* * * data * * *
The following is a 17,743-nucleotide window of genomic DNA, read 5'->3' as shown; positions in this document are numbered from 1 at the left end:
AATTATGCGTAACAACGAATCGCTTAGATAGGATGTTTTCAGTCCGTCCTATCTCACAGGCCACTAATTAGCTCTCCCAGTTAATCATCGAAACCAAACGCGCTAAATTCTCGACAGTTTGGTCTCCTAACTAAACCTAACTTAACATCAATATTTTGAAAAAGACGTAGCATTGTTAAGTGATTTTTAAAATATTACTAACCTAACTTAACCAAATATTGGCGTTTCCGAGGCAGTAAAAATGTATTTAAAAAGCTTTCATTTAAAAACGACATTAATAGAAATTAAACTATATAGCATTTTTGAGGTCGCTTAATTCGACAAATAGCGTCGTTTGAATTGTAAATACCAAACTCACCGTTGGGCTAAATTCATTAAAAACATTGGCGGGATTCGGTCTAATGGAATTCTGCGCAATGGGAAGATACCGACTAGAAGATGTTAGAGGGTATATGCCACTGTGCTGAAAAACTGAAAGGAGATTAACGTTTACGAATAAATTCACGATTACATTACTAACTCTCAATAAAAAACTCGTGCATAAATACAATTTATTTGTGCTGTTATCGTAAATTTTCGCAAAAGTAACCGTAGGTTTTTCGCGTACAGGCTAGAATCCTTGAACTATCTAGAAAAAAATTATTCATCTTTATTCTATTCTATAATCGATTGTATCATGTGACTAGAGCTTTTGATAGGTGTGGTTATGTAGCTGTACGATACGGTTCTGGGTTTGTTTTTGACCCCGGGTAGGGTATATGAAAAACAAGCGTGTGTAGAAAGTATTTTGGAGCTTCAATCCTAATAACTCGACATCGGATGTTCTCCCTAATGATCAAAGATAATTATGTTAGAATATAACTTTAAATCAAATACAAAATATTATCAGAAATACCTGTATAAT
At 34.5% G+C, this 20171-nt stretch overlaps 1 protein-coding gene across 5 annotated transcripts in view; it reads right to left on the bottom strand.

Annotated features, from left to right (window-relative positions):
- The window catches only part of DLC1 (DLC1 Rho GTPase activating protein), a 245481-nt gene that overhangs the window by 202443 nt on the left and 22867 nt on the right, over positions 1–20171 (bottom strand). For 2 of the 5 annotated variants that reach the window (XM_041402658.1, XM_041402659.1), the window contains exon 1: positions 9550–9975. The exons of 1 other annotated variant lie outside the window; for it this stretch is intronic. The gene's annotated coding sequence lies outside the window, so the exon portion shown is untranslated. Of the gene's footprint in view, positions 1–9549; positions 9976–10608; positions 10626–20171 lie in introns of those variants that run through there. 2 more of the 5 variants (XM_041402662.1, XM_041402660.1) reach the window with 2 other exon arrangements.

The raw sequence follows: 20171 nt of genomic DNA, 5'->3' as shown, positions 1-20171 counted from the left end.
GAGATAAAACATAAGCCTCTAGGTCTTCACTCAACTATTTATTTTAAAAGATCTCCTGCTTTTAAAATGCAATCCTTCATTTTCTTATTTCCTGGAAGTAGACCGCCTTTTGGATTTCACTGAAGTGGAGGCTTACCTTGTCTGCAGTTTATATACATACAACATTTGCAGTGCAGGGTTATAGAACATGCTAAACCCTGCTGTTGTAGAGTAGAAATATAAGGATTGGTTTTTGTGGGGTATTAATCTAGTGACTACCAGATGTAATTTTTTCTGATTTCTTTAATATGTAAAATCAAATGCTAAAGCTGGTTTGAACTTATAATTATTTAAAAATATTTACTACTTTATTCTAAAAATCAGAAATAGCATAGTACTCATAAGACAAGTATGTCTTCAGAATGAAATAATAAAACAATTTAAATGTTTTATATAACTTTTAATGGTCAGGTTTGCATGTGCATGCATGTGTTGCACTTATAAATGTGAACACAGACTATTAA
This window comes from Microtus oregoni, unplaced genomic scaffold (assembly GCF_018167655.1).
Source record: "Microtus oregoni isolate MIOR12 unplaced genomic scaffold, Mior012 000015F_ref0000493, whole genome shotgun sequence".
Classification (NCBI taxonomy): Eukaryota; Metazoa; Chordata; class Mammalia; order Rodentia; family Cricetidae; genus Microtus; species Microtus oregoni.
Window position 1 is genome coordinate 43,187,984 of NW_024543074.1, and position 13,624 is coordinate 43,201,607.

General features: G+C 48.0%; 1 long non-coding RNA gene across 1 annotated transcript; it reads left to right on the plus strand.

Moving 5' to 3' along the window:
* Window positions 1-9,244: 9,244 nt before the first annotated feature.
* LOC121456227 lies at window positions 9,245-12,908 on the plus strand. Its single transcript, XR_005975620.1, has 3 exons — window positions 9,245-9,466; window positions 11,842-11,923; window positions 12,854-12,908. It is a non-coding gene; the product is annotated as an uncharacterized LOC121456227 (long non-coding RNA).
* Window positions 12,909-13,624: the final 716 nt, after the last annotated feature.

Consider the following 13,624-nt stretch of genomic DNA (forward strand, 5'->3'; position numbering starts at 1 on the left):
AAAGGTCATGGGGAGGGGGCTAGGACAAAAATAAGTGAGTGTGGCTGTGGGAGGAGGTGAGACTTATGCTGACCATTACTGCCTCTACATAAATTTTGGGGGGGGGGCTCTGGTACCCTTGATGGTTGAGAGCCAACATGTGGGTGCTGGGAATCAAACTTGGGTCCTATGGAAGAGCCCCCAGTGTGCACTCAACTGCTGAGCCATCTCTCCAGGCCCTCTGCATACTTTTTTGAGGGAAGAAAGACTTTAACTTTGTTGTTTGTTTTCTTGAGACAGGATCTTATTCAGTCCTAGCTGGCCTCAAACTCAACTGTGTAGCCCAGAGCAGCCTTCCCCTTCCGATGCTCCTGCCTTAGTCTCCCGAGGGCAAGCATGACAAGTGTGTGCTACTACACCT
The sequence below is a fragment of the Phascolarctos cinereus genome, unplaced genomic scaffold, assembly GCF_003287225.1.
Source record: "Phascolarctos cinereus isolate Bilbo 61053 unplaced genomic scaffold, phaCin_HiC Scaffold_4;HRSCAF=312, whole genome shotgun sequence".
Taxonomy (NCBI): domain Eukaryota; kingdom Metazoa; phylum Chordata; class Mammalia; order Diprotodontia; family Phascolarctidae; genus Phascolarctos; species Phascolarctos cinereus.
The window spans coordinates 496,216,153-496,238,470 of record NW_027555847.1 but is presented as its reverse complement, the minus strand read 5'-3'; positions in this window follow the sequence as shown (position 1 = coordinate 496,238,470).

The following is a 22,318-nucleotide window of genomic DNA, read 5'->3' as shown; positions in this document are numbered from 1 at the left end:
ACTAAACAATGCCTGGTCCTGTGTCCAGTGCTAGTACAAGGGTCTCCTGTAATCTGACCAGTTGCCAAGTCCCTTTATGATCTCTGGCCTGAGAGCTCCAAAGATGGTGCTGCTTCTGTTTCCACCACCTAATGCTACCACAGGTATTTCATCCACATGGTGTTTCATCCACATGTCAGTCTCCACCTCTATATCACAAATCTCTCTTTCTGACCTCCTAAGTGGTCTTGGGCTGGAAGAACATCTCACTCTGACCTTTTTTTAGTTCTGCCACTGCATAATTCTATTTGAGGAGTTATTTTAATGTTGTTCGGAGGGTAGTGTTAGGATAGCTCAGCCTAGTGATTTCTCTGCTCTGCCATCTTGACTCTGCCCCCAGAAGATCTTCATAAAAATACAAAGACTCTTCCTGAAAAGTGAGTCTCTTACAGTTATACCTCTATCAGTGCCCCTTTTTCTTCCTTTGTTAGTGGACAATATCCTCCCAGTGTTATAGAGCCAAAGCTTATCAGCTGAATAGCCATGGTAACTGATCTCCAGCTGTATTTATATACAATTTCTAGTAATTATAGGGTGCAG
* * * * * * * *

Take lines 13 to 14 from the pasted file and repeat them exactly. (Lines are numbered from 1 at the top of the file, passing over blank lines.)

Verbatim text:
Moving 5' to 3' along the window:
* Window positions 1-9,244: 9,244 nt before the first annotated feature.